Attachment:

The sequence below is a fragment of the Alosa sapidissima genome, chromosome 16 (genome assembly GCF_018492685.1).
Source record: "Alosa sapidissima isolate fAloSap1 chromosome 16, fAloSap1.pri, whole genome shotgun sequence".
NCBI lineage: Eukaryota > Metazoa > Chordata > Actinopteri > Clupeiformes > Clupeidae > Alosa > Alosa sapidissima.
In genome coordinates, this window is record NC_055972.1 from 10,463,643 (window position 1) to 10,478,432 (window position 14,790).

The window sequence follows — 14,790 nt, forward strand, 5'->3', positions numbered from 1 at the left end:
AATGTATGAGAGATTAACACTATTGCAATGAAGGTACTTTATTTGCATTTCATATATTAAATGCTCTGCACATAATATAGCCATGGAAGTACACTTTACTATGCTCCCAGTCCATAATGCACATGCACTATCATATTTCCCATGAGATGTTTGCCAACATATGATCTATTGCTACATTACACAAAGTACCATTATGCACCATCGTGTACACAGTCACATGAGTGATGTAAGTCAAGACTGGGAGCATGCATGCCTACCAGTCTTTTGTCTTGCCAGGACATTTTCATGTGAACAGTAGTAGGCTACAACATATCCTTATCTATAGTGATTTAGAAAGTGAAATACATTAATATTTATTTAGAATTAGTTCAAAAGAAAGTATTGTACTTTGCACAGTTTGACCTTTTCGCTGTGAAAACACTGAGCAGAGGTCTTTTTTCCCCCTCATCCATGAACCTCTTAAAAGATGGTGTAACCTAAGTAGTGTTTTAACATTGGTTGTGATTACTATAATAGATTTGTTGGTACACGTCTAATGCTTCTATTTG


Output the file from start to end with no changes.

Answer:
The sequence below is a fragment of the Alosa sapidissima genome, chromosome 16 (genome assembly GCF_018492685.1).
Source record: "Alosa sapidissima isolate fAloSap1 chromosome 16, fAloSap1.pri, whole genome shotgun sequence".
NCBI lineage: Eukaryota > Metazoa > Chordata > Actinopteri > Clupeiformes > Clupeidae > Alosa > Alosa sapidissima.
In genome coordinates, this window is record NC_055972.1 from 10,463,643 (window position 1) to 10,478,432 (window position 14,790).

The window sequence follows — 14,790 nt, forward strand, 5'->3', positions numbered from 1 at the left end:
AATGTATGAGAGATTAACACTATTGCAATGAAGGTACTTTATTTGCATTTCATATATTAAATGCTCTGCACATAATATAGCCATGGAAGTACACTTTACTATGCTCCCAGTCCATAATGCACATGCACTATCATATTTCCCATGAGATGTTTGCCAACATATGATCTATTGCTACATTACACAAAGTACCATTATGCACCATCGTGTACACAGTCACATGAGTGATGTAAGTCAAGACTGGGAGCATGCATGCCTACCAGTCTTTTGTCTTGCCAGGACATTTTCATGTGAACAGTAGTAGGCTACAACATATCCTTATCTATAGTGATTTAGAAAGTGAAATACATTAATATTTATTTAGAATTAGTTCAAAAGAAAGTATTGTACTTTGCACAGTTTGACCTTTTCGCTGTGAAAACACTGAGCAGAGGTCTTTTTTCCCCCTCATCCATGAACCTCTTAAAAGATGGTGTAACCTAAGTAGTGTTTTAACATTGGTTGTGATTACTATAATAGATTTGTTGGTACACGTCTAATGCTTCTATTTG